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5 Tips for Fostering Social-Emotional Development in Twice Exceptional Children

ChildNEXUS

July 30, 2017
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If you are the parent or caregiver to a twice exceptional learner, chances are you are concerned about fostering their social and emotional development. Parents and caregivers play a significant role not only in the academic progress of their twice-exceptional children, but also their social and emotional success. Parents must first recognize their children's gifts, as well as their disabilities, and then assume responsibility for the development of their child's potential.   

What Does Twice Exceptional Mean?

According to The National Association For Gifted Children, a “twice exceptional learner” is defined as a student with both gifts and learning disabilities. Limitations may include AD/HD, sensory sensitivity, autism spectrum disorder, dyslexia, dysgraphia, receptive and expressive language disorders, processing delays, and difficulty with executive function, among others. A twice exceptional learner may be far behind in reading and not able to copy simple math equations from the board due to inattentiveness or restlessness in the classroom. However, they may be able to build complex structures with Lego or blocks, and they may create stories about these structures that are incredibly sophisticated and well beyond their grade level. According to Learnnc.org, twice-exceptional children often find school frustrating and suffer from low self-esteem when beginning school. They may have difficulty with social skills and not feel as though they fit in with their peers.

What Are Common Characteristics of a Twice Exceptional Student?

Learnnc.org explains that twice exceptional children often feel trapped between two worlds. Many have internal motivation and strong belief in their abilities, yet they lack confidence in certain areas common amongst children with learning disabilities. They tend to have high expectations of themselves and are continually frustrated by their disabilities, and may thus form an overdeveloped fear of failure. Twice-exceptional students also experience the paradox of feeling bored and confused at the same time, which leads to increased frustration and sometimes depression. Teachers and parents are often unaware that twice exceptional students may be able to complete a task sometimes, but not all of the time. According to Davidsongifted.org, twice gifted children may be able to muster the extra mental/physical/emotional energy to do a difficult task if the subject is one that engages them when they feel fresh and rested, but not at the end of the day on a topic they dislike. They may also learn that it is dangerous to perform well because they worry about being held to a standard that they can't maintain consistently.

What Can I do To Support Twice Exceptional Learners?

Finding ways to address both the gifted and special needs of a twice exceptional learner is challenging. Often, the student’s abilities and disabilities mask each other, resulting in average performance or underachievement. Here are some tips to help your child feel supported and secure, both in the and out of the classroom:

  1. Focus on the Talent, Attend to the Disability According to Wrightslaw.com, intervention should focus on developing the talent of the twice exceptional student while attending to the disability. Keeping the focus on talent development, rather than on remediation of deficits, appears to yield more positive outcomes and minimizes problems of social and emotional adjustment.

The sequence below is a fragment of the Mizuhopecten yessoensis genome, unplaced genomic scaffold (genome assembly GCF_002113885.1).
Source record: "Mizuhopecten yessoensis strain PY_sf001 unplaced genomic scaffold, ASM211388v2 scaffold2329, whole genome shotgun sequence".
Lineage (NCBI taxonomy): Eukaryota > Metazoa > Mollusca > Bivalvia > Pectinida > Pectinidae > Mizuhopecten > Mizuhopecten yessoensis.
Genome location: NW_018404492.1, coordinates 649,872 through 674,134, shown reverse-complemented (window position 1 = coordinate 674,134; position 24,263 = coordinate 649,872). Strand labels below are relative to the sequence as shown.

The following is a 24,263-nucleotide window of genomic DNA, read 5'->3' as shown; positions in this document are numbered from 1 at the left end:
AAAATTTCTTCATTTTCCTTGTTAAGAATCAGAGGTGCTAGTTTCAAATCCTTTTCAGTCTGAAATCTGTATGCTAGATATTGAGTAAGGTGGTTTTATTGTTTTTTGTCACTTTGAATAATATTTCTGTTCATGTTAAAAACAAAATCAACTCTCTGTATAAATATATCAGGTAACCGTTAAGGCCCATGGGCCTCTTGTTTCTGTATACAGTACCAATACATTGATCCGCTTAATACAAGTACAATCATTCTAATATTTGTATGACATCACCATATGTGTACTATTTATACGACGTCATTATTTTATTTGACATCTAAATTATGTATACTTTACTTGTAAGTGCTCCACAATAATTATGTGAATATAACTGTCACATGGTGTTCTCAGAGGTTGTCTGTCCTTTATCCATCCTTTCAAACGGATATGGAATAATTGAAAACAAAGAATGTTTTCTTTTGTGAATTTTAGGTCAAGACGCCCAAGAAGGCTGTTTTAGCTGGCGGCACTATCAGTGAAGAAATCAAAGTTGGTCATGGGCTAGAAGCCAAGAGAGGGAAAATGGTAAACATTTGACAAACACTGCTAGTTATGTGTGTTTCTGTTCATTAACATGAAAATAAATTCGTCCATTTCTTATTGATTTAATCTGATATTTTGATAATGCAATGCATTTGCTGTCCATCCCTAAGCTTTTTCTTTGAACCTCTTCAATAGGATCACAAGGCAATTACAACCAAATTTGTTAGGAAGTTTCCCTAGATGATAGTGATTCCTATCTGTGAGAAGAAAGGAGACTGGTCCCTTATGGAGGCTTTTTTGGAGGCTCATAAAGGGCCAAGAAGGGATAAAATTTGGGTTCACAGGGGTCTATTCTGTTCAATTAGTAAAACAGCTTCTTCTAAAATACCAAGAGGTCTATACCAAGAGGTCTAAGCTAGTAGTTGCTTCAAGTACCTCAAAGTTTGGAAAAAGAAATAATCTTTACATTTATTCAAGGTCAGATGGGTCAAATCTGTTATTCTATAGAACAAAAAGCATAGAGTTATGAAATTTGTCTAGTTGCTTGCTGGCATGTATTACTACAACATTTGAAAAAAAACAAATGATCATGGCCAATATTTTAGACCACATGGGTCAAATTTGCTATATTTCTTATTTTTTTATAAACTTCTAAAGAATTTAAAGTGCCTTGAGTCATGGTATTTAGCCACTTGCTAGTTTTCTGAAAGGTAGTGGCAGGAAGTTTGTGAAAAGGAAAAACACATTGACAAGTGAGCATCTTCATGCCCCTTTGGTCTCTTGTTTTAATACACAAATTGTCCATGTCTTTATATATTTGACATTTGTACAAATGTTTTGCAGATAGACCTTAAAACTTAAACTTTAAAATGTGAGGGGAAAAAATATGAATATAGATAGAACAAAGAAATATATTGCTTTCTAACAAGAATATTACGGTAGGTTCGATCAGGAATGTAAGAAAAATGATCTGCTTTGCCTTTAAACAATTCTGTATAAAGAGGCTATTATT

2. Surround Them with Similar Children All people need to feel like they belong. It is important to surround your twice exceptional learner with other twice exceptional learners. This will help them to celebrate their strengths and feel less isolated. The popular television series The Big Bang Theory is an excellent example of the importance of this. Together this group of “nerds” fit in with one another, yet stand out considerably among the general population. Together, the characters feel emotional and socially accepted.
  3. Talk to the School If you suspect or know that your child is twice exceptional, request a meeting with their Special Education Coordinator and School Counselors. Discuss your concerns and inquire about any specific testing and support that may help your child.
  4. Maximize Your Child’s IEP If your child is identified as twice exceptional and has an Individualized Education Program (IEP) at their school, this pertains to you. Brainstorm ideas to address their weaknesses and nurture their gifts as part of the annual goals set forth by the IEP. Be persistent and remind the staff regularly about the areas in which your child is gifted.
  5. Educate Your Child Teach your child what their gifts and weaknesses are, and let them know that you will support them in the areas where they struggle. Finding programs outside of your school that support their gifts is very important. Examples include STEM programs or classes in the performing or creative arts.
    Overall, advocating for your twice exceptional child is of the utmost importance for their social and emotional development. As a parent, you must be the center of all support staff, teachers, and counselors. Helping your child find a cooperative peer group will lead to less social pressure and a greater sense of self. Celebrating their high achievements, while acknowledging and supporting their disabilities, will result in a well-adjusted student.

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Autism Spectrum Disorder Mathematics Writing Reading ADHD Language Disorder Executive Functioning Social Skills

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